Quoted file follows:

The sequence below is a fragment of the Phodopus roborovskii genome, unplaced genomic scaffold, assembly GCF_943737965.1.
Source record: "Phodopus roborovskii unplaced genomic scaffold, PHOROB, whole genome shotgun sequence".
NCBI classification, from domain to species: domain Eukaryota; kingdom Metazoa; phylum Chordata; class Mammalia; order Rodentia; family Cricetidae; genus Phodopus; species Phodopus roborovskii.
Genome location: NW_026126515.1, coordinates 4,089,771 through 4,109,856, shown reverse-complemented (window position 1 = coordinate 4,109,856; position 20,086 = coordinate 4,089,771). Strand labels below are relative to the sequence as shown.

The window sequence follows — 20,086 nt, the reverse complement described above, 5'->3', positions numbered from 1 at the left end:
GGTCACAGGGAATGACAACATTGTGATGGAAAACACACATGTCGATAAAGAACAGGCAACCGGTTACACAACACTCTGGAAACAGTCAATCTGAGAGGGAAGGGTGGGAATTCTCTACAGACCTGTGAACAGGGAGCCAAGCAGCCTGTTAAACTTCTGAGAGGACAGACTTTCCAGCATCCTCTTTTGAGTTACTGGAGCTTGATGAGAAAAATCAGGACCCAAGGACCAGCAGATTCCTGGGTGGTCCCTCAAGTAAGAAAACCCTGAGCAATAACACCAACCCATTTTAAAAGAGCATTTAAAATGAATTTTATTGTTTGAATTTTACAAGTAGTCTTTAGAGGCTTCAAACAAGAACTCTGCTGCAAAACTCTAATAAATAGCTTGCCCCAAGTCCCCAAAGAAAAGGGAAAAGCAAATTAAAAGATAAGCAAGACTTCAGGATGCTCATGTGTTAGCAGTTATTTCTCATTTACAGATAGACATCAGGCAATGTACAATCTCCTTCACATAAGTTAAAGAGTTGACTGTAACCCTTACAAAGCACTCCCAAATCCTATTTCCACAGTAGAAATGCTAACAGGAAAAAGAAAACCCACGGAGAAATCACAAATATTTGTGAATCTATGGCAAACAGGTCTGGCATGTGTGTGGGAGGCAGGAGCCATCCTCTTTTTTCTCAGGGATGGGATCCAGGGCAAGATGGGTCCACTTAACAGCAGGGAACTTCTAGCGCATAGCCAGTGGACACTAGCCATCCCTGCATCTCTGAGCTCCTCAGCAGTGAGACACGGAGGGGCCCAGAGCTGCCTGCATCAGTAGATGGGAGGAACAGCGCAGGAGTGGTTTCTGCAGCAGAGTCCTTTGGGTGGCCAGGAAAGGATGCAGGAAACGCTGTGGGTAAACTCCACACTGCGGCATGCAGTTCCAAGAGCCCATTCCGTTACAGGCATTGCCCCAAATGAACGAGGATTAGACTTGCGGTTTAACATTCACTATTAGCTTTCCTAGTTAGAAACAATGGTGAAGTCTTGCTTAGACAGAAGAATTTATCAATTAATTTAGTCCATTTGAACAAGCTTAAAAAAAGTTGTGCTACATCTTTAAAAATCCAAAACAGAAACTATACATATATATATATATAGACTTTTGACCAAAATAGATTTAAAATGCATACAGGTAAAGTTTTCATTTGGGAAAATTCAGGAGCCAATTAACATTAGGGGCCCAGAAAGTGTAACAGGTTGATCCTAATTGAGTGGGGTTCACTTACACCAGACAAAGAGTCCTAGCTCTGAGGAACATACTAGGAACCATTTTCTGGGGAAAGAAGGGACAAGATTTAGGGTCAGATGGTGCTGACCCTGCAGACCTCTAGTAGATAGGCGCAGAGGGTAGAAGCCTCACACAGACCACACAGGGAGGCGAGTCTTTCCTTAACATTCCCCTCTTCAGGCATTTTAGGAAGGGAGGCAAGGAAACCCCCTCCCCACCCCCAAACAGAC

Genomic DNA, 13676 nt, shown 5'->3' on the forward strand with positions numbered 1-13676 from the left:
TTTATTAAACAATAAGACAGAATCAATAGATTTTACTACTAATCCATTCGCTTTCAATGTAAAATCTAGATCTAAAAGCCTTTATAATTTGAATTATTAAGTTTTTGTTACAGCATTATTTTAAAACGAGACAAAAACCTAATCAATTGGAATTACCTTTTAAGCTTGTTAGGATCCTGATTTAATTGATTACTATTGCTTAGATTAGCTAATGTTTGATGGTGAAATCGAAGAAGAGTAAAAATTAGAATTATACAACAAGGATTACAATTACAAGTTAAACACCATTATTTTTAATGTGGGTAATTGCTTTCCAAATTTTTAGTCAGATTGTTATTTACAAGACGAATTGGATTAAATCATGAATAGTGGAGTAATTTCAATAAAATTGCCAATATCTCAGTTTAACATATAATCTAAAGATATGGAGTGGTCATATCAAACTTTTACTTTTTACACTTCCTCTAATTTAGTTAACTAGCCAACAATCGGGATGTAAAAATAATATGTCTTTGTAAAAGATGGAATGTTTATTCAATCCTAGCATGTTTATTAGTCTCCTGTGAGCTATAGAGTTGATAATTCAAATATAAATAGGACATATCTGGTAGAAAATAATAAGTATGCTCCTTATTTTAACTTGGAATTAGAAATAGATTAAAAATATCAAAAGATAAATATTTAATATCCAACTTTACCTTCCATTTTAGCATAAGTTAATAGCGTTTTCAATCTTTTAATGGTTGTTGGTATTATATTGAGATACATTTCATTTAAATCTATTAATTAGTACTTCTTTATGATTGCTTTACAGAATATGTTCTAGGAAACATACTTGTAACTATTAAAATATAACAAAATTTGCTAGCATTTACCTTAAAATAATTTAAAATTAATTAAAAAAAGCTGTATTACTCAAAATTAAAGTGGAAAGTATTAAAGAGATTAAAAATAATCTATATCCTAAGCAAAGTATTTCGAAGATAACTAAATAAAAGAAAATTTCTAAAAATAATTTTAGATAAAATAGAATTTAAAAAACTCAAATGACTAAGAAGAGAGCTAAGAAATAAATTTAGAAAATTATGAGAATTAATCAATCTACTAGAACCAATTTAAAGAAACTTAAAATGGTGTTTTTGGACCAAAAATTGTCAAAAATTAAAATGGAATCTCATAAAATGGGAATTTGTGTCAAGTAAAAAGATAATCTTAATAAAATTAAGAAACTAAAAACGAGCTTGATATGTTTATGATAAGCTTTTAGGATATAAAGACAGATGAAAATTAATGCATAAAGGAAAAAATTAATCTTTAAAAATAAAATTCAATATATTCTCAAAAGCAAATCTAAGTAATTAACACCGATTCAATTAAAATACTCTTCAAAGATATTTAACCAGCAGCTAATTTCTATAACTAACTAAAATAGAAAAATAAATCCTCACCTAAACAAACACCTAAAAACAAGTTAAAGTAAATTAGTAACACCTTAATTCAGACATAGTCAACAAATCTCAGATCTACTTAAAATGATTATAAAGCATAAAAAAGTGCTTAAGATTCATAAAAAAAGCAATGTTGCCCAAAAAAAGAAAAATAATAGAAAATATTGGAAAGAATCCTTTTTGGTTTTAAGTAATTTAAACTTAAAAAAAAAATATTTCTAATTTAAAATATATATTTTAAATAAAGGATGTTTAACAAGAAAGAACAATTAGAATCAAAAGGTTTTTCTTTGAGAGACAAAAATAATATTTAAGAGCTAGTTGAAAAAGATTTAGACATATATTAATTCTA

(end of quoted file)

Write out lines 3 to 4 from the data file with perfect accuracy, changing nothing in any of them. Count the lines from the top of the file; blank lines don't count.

NCBI classification, from domain to species: domain Eukaryota; kingdom Metazoa; phylum Chordata; class Mammalia; order Rodentia; family Cricetidae; genus Phodopus; species Phodopus roborovskii.
Genome location: NW_026126515.1, coordinates 4,089,771 through 4,109,856, shown reverse-complemented (window position 1 = coordinate 4,109,856; position 20,086 = coordinate 4,089,771). Strand labels below are relative to the sequence as shown.